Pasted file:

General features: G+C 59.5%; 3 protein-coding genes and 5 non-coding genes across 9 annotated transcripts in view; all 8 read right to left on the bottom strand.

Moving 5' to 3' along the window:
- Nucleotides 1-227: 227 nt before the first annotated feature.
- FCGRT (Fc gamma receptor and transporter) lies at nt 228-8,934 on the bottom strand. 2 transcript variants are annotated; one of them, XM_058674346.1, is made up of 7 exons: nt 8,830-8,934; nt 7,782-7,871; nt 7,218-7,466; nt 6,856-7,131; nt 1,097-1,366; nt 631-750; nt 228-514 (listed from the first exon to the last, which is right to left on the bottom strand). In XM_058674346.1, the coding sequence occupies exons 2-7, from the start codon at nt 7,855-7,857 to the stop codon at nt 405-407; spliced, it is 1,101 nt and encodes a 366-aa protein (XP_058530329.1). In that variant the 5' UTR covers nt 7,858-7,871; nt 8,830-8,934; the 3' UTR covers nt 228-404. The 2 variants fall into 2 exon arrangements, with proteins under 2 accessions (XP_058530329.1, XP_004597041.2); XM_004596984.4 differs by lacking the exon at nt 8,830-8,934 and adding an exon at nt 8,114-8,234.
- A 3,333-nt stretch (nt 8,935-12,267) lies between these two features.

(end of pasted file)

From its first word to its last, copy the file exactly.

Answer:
General features: G+C 59.5%; 3 protein-coding genes and 5 non-coding genes across 9 annotated transcripts in view; all 8 read right to left on the bottom strand.

Moving 5' to 3' along the window:
- Nucleotides 1-227: 227 nt before the first annotated feature.
- FCGRT (Fc gamma receptor and transporter) lies at nt 228-8,934 on the bottom strand. 2 transcript variants are annotated; one of them, XM_058674346.1, is made up of 7 exons: nt 8,830-8,934; nt 7,782-7,871; nt 7,218-7,466; nt 6,856-7,131; nt 1,097-1,366; nt 631-750; nt 228-514 (listed from the first exon to the last, which is right to left on the bottom strand). In XM_058674346.1, the coding sequence occupies exons 2-7, from the start codon at nt 7,855-7,857 to the stop codon at nt 405-407; spliced, it is 1,101 nt and encodes a 366-aa protein (XP_058530329.1). In that variant the 5' UTR covers nt 7,858-7,871; nt 8,830-8,934; the 3' UTR covers nt 228-404. The 2 variants fall into 2 exon arrangements, with proteins under 2 accessions (XP_058530329.1, XP_004597041.2); XM_004596984.4 differs by lacking the exon at nt 8,830-8,934 and adding an exon at nt 8,114-8,234.
- A 3,333-nt stretch (nt 8,935-12,267) lies between these two features.